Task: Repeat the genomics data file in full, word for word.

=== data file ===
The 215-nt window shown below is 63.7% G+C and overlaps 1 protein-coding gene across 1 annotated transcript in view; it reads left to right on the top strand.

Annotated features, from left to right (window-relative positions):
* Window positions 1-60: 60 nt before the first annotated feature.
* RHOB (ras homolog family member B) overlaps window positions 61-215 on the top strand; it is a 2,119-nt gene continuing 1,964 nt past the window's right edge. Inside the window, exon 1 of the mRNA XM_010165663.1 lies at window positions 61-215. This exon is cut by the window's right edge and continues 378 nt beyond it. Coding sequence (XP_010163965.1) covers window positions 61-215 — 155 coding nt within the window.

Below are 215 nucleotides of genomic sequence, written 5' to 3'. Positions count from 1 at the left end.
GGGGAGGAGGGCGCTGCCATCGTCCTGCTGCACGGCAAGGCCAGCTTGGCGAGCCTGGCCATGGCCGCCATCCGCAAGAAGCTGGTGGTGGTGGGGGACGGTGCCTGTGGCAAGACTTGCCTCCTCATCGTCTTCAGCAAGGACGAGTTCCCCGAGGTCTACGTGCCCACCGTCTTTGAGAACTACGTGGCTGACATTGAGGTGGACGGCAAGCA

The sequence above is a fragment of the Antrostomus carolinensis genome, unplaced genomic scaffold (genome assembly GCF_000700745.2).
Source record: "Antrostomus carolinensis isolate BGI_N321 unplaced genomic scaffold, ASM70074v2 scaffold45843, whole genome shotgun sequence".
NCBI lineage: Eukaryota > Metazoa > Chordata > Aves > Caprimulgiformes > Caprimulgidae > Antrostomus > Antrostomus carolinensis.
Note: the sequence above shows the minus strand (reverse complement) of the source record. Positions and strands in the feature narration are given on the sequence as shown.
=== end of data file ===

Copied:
The 215-nt window shown below is 63.7% G+C and overlaps 1 protein-coding gene across 1 annotated transcript in view; it reads left to right on the top strand.

Annotated features, from left to right (window-relative positions):
* Window positions 1-60: 60 nt before the first annotated feature.
* RHOB (ras homolog family member B) overlaps window positions 61-215 on the top strand; it is a 2,119-nt gene continuing 1,964 nt past the window's right edge. Inside the window, exon 1 of the mRNA XM_010165663.1 lies at window positions 61-215. This exon is cut by the window's right edge and continues 378 nt beyond it. Coding sequence (XP_010163965.1) covers window positions 61-215 — 155 coding nt within the window.

Below are 215 nucleotides of genomic sequence, written 5' to 3'. Positions count from 1 at the left end.
GGGGAGGAGGGCGCTGCCATCGTCCTGCTGCACGGCAAGGCCAGCTTGGCGAGCCTGGCCATGGCCGCCATCCGCAAGAAGCTGGTGGTGGTGGGGGACGGTGCCTGTGGCAAGACTTGCCTCCTCATCGTCTTCAGCAAGGACGAGTTCCCCGAGGTCTACGTGCCCACCGTCTTTGAGAACTACGTGGCTGACATTGAGGTGGACGGCAAGCA

The sequence above is a fragment of the Antrostomus carolinensis genome, unplaced genomic scaffold (genome assembly GCF_000700745.2).
Source record: "Antrostomus carolinensis isolate BGI_N321 unplaced genomic scaffold, ASM70074v2 scaffold45843, whole genome shotgun sequence".
NCBI lineage: Eukaryota > Metazoa > Chordata > Aves > Caprimulgiformes > Caprimulgidae > Antrostomus > Antrostomus carolinensis.
Note: the sequence above shows the minus strand (reverse complement) of the source record. Positions and strands in the feature narration are given on the sequence as shown.